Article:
With our Push for Good series, we have identified crowdfunding opportunities for the GOOD community to get behind. Now we are also shining a light on crowd-doing opportunities—so you can join others in working towards the greater good with actions as well as donations. Here's our weekly round-up of our favorite projects from the crowdsourced world.
The Scandanavian word arbejdsglæde means "work-glad" and that's exactly what GOOD member Jonny Miller is—and he wants to know if you are too. You may not want to think of your Monday morning this weekend, but with three words, describe it in a positive way. Miller is compiling adjectives into an inspirational poster that could make people with the Monday blues way happier. Read more here.
You may think space shouldn't be the next frontier, but it's worth exploring. Help the Rover make better Mars maps and assist the Mars science teams as they study data. You may learn something by becoming a citizen scientist.
Interested in helping scientists figure out how to disable the proteins that play a role in progressing childhood cancer? Sounds too complicated, right? No worries. Download this software and select the project above so that when your computer is idle, scientists can use grid computing to perform visual chemistry experiments. It just takes one or two clicks.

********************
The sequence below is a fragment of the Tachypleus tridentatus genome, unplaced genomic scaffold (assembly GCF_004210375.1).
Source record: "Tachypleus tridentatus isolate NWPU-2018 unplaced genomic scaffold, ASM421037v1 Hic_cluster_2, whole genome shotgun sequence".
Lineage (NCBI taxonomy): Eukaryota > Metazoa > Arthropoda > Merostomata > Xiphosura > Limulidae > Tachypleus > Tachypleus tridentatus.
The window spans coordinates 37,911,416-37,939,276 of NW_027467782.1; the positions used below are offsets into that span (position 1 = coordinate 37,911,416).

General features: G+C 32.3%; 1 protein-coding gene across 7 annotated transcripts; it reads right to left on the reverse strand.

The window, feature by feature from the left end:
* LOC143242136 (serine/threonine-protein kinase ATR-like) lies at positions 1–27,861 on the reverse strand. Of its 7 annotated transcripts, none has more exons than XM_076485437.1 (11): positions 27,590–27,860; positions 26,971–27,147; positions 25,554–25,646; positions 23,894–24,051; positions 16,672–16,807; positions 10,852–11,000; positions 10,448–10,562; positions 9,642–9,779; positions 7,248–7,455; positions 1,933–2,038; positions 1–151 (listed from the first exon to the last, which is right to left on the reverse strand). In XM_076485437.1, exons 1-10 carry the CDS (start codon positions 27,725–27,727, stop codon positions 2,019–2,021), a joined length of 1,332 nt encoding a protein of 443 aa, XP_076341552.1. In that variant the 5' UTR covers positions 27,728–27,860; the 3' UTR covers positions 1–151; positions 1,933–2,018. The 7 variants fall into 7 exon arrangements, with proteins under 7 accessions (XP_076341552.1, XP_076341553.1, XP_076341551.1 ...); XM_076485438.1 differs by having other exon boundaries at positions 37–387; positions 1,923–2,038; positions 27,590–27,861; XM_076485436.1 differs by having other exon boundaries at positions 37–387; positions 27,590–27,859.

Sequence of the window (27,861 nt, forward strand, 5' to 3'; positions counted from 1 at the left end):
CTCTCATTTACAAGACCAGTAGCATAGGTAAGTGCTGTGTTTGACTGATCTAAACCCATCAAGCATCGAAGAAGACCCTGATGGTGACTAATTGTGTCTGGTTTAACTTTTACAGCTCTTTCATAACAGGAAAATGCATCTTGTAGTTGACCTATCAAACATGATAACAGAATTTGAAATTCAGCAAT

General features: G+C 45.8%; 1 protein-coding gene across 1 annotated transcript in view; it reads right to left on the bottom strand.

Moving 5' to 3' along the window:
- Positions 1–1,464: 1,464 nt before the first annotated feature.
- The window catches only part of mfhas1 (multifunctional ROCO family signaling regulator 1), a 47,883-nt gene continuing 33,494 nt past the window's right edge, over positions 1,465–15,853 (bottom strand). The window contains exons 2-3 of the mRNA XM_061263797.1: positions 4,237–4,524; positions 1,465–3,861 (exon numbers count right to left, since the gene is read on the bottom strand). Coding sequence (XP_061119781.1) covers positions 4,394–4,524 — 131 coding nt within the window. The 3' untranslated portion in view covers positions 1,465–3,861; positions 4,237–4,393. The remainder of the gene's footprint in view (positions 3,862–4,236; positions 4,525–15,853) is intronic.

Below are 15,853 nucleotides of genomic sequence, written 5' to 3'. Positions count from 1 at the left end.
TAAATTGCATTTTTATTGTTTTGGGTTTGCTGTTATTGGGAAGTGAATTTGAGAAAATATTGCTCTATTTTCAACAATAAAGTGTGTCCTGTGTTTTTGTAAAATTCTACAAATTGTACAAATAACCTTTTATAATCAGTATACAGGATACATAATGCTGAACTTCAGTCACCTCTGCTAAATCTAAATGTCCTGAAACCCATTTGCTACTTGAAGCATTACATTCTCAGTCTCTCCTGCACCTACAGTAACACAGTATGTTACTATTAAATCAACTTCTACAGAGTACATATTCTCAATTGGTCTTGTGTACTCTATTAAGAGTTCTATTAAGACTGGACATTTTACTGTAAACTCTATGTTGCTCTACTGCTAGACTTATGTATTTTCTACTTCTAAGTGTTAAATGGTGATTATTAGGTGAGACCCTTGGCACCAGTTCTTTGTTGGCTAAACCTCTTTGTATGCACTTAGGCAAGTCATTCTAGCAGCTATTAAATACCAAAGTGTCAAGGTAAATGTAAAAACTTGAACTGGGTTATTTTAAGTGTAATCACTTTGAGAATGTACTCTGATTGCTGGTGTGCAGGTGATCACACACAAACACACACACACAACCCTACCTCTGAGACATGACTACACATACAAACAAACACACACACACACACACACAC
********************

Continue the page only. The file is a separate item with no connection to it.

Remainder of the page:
This week, 30,000 inmates throughout California refused their meals in an effort to stop deplorable conditions and chronic overcrowding in prisons. What can you do? Push Governor Jerry Brown to take real action. Click here to say you'll DO it.
Science book from a school in Haiti, with hard-to-read anatomical model
260 million children in the developing world have never owned a book of their own, and 50 percent of schools in Sub-Saharan Africa have very few or no books at all. Library For All aims to disrupt the way knowledge is distributed on a global scale. Read more from founder and GOOD member Tanyella Evans.
Pencils are iconic symbols of education, yet they're elusive in many poverty-stricken countries. School supplies company, KITE (Kids Inspiring Tomorrow's Education), aims to give one pencil pack to a school for every pencil pack bought. Read more from the founder, Elizabeth Lang.